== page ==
The lulls though are distracting, and I couldn’t help myself thinking and waiting for the next, wondering if this next question/response was going to be as intoxicating as the last, or was it going to be the final exchange. I questioned, in the quiet lulls, whether the cycles were starting to become tedious or repetitive but then the next inquiry begins, and their story grabs hold. I would find myself thoroughly invested once 90-1again. I also kept wondering, was this one going to be the story that prompts Sugar to incorporate the title of the show into her response? I knew that this would signal the end, and I was right. And even though I wasn’t surprised by this theatrical construct, I wouldn’t say I was disappointed either. It felt right, and honorable. The ending does miraculously wrap this up with a lovely bow. Is it too neat and perfect in the end? Maybe, but I didn’t mind. Vardolas had me under her spell.

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Off Broadway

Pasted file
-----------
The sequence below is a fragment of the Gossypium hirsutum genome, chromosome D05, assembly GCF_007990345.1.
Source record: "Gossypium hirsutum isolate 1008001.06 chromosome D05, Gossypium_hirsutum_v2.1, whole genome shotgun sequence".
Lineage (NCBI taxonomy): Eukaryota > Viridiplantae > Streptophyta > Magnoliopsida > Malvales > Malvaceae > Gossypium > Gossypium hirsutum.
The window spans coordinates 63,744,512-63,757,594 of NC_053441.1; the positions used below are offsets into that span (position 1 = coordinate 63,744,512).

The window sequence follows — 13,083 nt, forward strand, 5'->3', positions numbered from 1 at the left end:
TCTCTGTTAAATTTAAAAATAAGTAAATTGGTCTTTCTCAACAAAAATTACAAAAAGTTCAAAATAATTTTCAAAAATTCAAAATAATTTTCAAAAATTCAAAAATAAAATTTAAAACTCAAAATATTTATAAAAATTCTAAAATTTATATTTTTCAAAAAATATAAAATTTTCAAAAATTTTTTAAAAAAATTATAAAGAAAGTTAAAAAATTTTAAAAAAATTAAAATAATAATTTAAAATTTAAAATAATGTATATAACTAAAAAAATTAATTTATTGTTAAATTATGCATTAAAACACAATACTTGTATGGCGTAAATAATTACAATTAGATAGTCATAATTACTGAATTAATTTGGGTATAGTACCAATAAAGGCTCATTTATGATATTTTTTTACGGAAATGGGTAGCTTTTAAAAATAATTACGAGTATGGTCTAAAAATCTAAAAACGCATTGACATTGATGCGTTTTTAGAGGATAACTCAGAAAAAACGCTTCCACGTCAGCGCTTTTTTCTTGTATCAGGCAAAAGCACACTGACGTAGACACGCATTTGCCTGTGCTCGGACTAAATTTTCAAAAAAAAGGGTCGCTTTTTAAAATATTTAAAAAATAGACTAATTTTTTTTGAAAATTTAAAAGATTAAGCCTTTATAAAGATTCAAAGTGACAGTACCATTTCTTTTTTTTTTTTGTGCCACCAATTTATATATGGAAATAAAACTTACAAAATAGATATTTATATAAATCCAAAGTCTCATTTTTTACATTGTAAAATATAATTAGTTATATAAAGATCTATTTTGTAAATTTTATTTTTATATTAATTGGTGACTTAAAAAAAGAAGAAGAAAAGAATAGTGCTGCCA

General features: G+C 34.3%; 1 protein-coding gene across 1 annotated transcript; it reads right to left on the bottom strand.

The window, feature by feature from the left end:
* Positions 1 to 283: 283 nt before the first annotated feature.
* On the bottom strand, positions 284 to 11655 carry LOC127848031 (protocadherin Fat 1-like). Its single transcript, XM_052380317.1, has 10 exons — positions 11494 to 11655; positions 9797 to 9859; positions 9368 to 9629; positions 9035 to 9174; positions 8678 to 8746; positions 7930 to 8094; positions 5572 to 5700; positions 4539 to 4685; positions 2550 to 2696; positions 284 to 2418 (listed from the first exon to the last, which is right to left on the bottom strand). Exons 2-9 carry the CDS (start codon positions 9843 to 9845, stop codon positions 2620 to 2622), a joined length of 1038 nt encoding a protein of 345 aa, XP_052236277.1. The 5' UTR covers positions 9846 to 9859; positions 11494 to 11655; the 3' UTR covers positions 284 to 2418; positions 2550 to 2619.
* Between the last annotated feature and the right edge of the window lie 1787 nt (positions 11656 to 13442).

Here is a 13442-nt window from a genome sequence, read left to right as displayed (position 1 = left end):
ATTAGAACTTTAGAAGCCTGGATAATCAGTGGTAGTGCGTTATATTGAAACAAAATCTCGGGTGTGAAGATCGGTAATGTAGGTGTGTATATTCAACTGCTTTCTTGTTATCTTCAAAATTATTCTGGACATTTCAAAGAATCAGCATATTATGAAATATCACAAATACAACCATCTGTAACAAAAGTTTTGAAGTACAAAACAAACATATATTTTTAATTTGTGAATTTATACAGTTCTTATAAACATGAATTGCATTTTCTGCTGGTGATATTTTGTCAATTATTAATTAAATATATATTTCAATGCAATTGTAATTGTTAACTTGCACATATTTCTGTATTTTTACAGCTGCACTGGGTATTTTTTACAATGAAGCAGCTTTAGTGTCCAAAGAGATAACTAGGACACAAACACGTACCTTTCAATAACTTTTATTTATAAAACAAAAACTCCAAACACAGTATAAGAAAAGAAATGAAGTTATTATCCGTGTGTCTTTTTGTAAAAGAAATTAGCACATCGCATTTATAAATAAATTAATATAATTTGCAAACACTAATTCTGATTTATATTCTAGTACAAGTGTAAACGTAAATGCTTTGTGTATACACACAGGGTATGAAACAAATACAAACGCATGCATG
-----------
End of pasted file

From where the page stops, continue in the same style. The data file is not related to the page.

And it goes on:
My love for theater started when I first got involved in high school plays and children's theatre in London, Ontario, which led me—much to my mother’s chagrin—to study set design, directing, and arts administration at York University in Toronto. But rather than pursuing theater as a career (I did produce and design a wee bit), I became a self-proclaimed theater junkie and life-long supporter. I am not a writer by trade, but I hope to share my views and feelings about this amazing experience we are so lucky to be able to see here in NYC, and in my many trips to London, Enlgand, Chicago, Toronto, Washington, and beyond. Living in London, England from 1985 to 1986, NYC since 1994, and on my numerous theatrical obsessive trips to England, I've seen as much theater as I can possibly afford. I love seeing plays. I love seeing musicals. If I had to choose between a song or a dance, I'd always pick the song. Dance—especially ballet—is pretty and all, but it doesn’t excite me as, say, Sondheim lyrics. But that being said, the dancing in West Side Story is incredible! As it seems you all love a good list, here's two. FAVORITE MUSICALS (in no particular order): Sweeney Todd with Patti Lupone and Michael Cerveris in 2005. By far, my most favorite theatrical experience to date. Sunday in the Park with George with Jenna Russell (who made me sob hysterically each and every one of the three times I saw that production in England and here in NYC) in 2008 Spring Awakening with Jonathan Groff and Lea Michele in 2007 Hedwig and the Angry Inch (both off-Boadway in 1998 and on Broadway in 2014, with Neal Patrick Harris, but also with Michael C. Hall and John Cameron Mitchell, my first Hedwig and my far), Next To Normal with Alice Ripley (who I wish I had seen in Side Show) in 2009 FAVORITE PLAYS (that’s more difficult—there have been so many and they are all so different): Angels in American, both on Broadway and off Lettice and Lovage with Dame Maggie Smith and Margaret Tyzack in 1987 Who's Afraid of Virginai Woolf with Tracy Letts and Amy Morton in 2012 Almost everything by Alan Ayckbourn, but especially Woman in Mind with Julia McKenzie in 1986 And to round out the five, maybe Proof with Mary Louise Parker in 2000. But ask me on a different day, and I might give you a different list. These are only ten theatre moments that I will remember for years to come, until I don’t have a memory anymore. There are many more that I didn't or couldn't remember, and I hope a tremendous number more to come. Thanks for reading. And remember: read, like, share, retweet, enjoy. For more go to